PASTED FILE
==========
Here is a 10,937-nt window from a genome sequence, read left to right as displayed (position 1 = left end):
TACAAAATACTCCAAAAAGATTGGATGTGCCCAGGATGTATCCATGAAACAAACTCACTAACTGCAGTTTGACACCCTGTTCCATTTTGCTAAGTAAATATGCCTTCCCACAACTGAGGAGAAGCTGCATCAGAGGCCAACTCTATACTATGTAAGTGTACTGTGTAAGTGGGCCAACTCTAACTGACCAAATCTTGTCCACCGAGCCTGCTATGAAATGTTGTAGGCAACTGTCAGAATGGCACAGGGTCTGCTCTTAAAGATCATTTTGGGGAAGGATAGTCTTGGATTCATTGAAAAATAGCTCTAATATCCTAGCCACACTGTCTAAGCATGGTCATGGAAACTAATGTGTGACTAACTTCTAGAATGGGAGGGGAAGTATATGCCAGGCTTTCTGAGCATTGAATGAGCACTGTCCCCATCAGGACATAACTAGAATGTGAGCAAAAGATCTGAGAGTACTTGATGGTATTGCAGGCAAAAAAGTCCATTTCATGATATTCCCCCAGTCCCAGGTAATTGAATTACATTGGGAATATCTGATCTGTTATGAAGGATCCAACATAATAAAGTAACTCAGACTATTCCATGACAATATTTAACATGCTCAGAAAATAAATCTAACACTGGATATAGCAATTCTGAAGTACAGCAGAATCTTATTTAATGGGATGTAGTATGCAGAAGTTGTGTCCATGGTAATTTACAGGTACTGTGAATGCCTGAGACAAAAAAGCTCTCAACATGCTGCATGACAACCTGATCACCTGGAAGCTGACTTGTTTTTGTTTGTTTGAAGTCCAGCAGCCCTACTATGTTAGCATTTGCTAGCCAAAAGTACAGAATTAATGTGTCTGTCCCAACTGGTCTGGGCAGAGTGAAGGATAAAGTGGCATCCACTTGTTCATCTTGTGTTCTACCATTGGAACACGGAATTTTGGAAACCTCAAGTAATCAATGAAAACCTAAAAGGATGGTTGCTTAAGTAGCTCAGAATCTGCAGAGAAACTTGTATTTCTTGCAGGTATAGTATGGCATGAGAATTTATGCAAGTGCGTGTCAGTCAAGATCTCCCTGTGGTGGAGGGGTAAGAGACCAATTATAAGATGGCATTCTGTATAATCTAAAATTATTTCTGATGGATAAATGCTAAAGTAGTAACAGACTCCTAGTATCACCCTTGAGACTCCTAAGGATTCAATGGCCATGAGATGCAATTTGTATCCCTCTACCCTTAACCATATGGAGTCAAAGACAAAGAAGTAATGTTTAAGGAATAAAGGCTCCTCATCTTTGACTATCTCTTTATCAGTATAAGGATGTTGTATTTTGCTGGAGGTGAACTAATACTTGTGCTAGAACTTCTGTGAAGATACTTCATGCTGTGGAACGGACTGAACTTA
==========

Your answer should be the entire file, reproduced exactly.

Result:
Here is a 10,937-nt window from a genome sequence, read left to right as displayed (position 1 = left end):
TACAAAATACTCCAAAAAGATTGGATGTGCCCAGGATGTATCCATGAAACAAACTCACTAACTGCAGTTTGACACCCTGTTCCATTTTGCTAAGTAAATATGCCTTCCCACAACTGAGGAGAAGCTGCATCAGAGGCCAACTCTATACTATGTAAGTGTACTGTGTAAGTGGGCCAACTCTAACTGACCAAATCTTGTCCACCGAGCCTGCTATGAAATGTTGTAGGCAACTGTCAGAATGGCACAGGGTCTGCTCTTAAAGATCATTTTGGGGAAGGATAGTCTTGGATTCATTGAAAAATAGCTCTAATATCCTAGCCACACTGTCTAAGCATGGTCATGGAAACTAATGTGTGACTAACTTCTAGAATGGGAGGGGAAGTATATGCCAGGCTTTCTGAGCATTGAATGAGCACTGTCCCCATCAGGACATAACTAGAATGTGAGCAAAAGATCTGAGAGTACTTGATGGTATTGCAGGCAAAAAAGTCCATTTCATGATATTCCCCCAGTCCCAGGTAATTGAATTACATTGGGAATATCTGATCTGTTATGAAGGATCCAACATAATAAAGTAACTCAGACTATTCCATGACAATATTTAACATGCTCAGAAAATAAATCTAACACTGGATATAGCAATTCTGAAGTACAGCAGAATCTTATTTAATGGGATGTAGTATGCAGAAGTTGTGTCCATGGTAATTTACAGGTACTGTGAATGCCTGAGACAAAAAAGCTCTCAACATGCTGCATGACAACCTGATCACCTGGAAGCTGACTTGTTTTTGTTTGTTTGAAGTCCAGCAGCCCTACTATGTTAGCATTTGCTAGCCAAAAGTACAGAATTAATGTGTCTGTCCCAACTGGTCTGGGCAGAGTGAAGGATAAAGTGGCATCCACTTGTTCATCTTGTGTTCTACCATTGGAACACGGAATTTTGGAAACCTCAAGTAATCAATGAAAACCTAAAAGGATGGTTGCTTAAGTAGCTCAGAATCTGCAGAGAAACTTGTATTTCTTGCAGGTATAGTATGGCATGAGAATTTATGCAAGTGCGTGTCAGTCAAGATCTCCCTGTGGTGGAGGGGTAAGAGACCAATTATAAGATGGCATTCTGTATAATCTAAAATTATTTCTGATGGATAAATGCTAAAGTAGTAACAGACTCCTAGTATCACCCTTGAGACTCCTAAGGATTCAATGGCCATGAGATGCAATTTGTATCCCTCTACCCTTAACCATATGGAGTCAAAGACAAAGAAGTAATGTTTAAGGAATAAAGGCTCCTCATCTTTGACTATCTCTTTATCAGTATAAGGATGTTGTATTTTGCTGGAGGTGAACTAATACTTGTGCTAGAACTTCTGTGAAGATACTTCATGCTGTGGAACGGACTGAACTTA